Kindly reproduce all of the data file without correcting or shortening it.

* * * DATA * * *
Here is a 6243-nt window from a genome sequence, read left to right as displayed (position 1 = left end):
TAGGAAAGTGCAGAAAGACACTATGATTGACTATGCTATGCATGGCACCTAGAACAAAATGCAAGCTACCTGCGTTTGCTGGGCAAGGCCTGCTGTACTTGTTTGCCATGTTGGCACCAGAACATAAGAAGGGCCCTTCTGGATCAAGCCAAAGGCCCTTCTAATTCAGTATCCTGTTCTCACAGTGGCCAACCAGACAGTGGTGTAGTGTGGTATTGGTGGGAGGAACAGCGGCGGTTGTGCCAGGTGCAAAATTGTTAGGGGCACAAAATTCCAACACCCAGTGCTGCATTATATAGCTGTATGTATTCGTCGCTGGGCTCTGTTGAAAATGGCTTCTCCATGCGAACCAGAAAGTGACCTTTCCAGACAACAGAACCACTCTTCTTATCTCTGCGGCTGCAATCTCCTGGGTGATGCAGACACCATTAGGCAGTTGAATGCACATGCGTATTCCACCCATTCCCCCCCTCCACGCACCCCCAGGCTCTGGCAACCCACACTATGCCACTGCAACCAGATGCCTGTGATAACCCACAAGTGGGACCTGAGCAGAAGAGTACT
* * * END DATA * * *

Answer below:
Here is a 6243-nt window from a genome sequence, read left to right as displayed (position 1 = left end):
TAGGAAAGTGCAGAAAGACACTATGATTGACTATGCTATGCATGGCACCTAGAACAAAATGCAAGCTACCTGCGTTTGCTGGGCAAGGCCTGCTGTACTTGTTTGCCATGTTGGCACCAGAACATAAGAAGGGCCCTTCTGGATCAAGCCAAAGGCCCTTCTAATTCAGTATCCTGTTCTCACAGTGGCCAACCAGACAGTGGTGTAGTGTGGTATTGGTGGGAGGAACAGCGGCGGTTGTGCCAGGTGCAAAATTGTTAGGGGCACAAAATTCCAACACCCAGTGCTGCATTATATAGCTGTATGTATTCGTCGCTGGGCTCTGTTGAAAATGGCTTCTCCATGCGAACCAGAAAGTGACCTTTCCAGACAACAGAACCACTCTTCTTATCTCTGCGGCTGCAATCTCCTGGGTGATGCAGACACCATTAGGCAGTTGAATGCACATGCGTATTCCACCCATTCCCCCCCTCCACGCACCCCCAGGCTCTGGCAACCCACACTATGCCACTGCAACCAGATGCCTGTGATAACCCACAAGTGGGACCTGAGCAGAAGAGTACT